U.N. council condemns North Korea missile launches, threatens action

North Korean leader Kim Jong Un looks at a rocket warhead tip after a simulated test of atmospheric re-entry of a ballistic missile, at an unidentified location in this undated file photo released by North Korea's Korean Central News Agency (KCNA) in Pyongyang on March 15, 2016. REUTERS/KCNA/File photo

UNITED NATIONS (Reuters) - The United Nations Security Council on Wednesday condemned three recent failed ballistic missile tests by North Korea and threatened to take further “significant measures.”

Tension in Northeast Asia has been high since North Korea conducted its fourth nuclear test in January and followed that with a satellite launch in February and test launches of various missiles.

Last month the 15-member Security Council was unable to condemn two failed ballistic missile launches by North Korea in late April after Russia proposed amendments to a draft statement that had already been approved by the remaining 14 members.

The United States, Japan and others found the proposals unacceptable.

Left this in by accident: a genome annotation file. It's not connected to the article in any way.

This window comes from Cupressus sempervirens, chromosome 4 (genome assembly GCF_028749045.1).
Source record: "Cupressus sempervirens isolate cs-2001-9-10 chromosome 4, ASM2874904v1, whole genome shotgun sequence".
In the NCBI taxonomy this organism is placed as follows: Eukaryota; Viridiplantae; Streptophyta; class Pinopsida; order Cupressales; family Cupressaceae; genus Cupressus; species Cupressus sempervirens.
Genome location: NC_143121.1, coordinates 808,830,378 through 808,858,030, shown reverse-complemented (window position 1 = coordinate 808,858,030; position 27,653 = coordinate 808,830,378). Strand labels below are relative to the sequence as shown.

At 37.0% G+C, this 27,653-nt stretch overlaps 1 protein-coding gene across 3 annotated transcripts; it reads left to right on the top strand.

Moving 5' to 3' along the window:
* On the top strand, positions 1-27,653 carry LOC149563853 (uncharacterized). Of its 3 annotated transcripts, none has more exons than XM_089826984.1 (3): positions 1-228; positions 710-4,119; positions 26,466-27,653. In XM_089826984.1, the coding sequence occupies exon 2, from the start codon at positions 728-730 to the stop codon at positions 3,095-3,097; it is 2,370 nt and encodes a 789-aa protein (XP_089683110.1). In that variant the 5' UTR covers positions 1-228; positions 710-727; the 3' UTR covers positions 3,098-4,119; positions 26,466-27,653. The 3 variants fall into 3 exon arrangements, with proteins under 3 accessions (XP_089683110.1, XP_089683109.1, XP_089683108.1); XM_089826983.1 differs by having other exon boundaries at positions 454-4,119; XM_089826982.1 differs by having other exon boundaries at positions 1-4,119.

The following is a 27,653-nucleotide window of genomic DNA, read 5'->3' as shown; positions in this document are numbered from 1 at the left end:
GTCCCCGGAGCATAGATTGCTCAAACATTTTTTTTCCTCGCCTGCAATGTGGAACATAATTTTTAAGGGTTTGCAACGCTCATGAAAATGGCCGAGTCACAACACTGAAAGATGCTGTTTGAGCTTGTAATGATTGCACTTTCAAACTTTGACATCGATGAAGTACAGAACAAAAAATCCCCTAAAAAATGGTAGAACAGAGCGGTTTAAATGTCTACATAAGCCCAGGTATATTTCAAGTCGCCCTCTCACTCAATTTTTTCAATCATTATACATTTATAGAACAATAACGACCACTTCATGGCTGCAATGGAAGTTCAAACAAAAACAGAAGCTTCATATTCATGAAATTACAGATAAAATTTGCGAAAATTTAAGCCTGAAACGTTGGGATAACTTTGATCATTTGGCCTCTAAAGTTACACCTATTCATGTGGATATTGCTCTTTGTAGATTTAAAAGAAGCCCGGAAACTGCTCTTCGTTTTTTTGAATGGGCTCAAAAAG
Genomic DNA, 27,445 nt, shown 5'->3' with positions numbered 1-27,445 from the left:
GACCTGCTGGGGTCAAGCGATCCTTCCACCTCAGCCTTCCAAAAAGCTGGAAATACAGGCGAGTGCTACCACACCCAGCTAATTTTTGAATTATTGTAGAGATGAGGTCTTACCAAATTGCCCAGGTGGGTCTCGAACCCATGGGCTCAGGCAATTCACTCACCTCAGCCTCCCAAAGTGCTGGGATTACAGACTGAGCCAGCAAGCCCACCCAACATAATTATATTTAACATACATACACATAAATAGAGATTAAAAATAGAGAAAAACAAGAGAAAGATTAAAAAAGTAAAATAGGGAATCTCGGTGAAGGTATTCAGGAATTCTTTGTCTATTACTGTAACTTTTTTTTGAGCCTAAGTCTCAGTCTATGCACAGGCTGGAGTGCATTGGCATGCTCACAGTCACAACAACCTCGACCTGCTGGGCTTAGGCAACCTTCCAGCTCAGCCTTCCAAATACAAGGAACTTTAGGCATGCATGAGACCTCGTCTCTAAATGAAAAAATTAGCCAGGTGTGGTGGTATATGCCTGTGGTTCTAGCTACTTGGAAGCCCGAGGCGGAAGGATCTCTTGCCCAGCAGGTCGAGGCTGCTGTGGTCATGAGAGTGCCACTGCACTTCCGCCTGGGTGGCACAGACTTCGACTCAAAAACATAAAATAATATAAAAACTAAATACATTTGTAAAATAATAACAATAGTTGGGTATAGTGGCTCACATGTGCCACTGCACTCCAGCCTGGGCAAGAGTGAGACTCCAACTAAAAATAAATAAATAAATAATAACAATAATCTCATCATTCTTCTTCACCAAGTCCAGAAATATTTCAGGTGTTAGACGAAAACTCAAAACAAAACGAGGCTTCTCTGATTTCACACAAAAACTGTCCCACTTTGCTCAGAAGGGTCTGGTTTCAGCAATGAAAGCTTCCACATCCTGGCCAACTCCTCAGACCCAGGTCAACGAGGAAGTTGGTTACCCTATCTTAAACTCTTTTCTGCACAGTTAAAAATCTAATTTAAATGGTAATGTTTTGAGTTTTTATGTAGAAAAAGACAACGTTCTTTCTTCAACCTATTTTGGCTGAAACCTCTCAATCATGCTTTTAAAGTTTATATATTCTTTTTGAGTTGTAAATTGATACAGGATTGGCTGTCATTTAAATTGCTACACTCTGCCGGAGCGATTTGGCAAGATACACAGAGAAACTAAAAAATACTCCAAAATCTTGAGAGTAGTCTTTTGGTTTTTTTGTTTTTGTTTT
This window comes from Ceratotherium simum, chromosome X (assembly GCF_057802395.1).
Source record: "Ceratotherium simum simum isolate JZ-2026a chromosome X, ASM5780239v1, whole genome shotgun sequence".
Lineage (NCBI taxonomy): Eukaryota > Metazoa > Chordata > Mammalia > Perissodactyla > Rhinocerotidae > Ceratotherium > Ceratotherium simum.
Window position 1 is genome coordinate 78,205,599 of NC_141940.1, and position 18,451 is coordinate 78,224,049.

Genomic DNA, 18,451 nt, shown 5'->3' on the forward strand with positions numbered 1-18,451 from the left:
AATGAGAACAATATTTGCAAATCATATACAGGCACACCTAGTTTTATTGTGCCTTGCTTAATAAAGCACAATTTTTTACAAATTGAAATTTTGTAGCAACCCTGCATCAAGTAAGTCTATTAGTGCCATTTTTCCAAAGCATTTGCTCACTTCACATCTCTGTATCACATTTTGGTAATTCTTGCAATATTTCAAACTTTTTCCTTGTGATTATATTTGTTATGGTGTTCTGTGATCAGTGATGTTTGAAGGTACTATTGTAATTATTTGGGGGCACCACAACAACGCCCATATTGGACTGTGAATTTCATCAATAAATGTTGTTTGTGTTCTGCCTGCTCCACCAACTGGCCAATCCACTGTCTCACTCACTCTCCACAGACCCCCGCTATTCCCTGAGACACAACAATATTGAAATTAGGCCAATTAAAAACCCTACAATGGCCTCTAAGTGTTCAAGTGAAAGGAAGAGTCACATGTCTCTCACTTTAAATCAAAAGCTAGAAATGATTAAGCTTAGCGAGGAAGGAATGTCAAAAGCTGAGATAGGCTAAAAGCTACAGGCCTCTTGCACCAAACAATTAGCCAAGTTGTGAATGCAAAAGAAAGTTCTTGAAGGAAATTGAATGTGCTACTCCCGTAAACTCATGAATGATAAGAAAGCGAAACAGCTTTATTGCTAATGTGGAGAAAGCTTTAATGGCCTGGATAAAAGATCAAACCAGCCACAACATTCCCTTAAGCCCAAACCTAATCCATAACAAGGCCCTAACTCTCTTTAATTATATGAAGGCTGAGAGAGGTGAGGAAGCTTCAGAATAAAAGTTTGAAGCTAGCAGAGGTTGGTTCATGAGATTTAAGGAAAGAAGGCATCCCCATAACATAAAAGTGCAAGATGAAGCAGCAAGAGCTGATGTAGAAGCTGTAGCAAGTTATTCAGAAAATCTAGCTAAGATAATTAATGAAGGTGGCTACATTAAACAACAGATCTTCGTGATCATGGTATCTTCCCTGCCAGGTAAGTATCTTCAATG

The statement issued by the council on Wednesday condemned the two late April tests as well as another failed missile launch by Pyongyang on Tuesday.

Earlier in April North Korea had conducted an intermediate-range ballistic missile test and a submarine-launched ballistic missile test, which were both condemned by the Security Council at the time.

“The members of the Security Council deplore all DPRK (North Korea) ballistic missile activities, including these multiple failed launches, noting that such activities contribute to the DPRK’s development of nuclear weapons delivery systems and increase tension,” the council said on Wednesday.

“The members of the Security Council further regretted that the DPRK is diverting resources to the pursuit of ballistic missiles while DPRK citizens have great unmet needs,” the council said.

In March, the U.N. Security Council imposed harsh new sanctions on North Korea to starve it of money for its nuclear weapons program.

Reporting by Michelle Nichols; Editing by James Dalgleish